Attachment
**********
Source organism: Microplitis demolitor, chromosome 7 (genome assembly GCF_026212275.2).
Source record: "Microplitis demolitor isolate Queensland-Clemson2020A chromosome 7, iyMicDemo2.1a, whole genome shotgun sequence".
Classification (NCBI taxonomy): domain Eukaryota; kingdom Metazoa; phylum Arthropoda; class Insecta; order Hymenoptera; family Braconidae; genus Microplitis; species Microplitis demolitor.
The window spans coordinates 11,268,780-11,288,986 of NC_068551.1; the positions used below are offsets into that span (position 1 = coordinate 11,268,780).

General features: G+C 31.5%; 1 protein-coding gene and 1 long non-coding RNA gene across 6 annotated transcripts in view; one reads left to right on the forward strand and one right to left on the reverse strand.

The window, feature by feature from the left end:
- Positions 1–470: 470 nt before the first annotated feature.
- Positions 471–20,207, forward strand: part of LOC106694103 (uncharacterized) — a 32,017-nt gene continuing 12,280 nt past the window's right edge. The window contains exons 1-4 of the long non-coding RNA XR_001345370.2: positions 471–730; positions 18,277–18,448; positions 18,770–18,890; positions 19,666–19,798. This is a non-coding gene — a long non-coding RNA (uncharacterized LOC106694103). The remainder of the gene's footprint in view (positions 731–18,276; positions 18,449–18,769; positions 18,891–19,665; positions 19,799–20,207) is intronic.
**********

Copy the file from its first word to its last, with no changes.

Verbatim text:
Source organism: Microplitis demolitor, chromosome 7 (genome assembly GCF_026212275.2).
Source record: "Microplitis demolitor isolate Queensland-Clemson2020A chromosome 7, iyMicDemo2.1a, whole genome shotgun sequence".
Classification (NCBI taxonomy): domain Eukaryota; kingdom Metazoa; phylum Arthropoda; class Insecta; order Hymenoptera; family Braconidae; genus Microplitis; species Microplitis demolitor.
The window spans coordinates 11,268,780-11,288,986 of NC_068551.1; the positions used below are offsets into that span (position 1 = coordinate 11,268,780).

General features: G+C 31.5%; 1 protein-coding gene and 1 long non-coding RNA gene across 6 annotated transcripts in view; one reads left to right on the forward strand and one right to left on the reverse strand.

The window, feature by feature from the left end:
- Positions 1–470: 470 nt before the first annotated feature.
- Positions 471–20,207, forward strand: part of LOC106694103 (uncharacterized) — a 32,017-nt gene continuing 12,280 nt past the window's right edge. The window contains exons 1-4 of the long non-coding RNA XR_001345370.2: positions 471–730; positions 18,277–18,448; positions 18,770–18,890; positions 19,666–19,798. This is a non-coding gene — a long non-coding RNA (uncharacterized LOC106694103). The remainder of the gene's footprint in view (positions 731–18,276; positions 18,449–18,769; positions 18,891–19,665; positions 19,799–20,207) is intronic.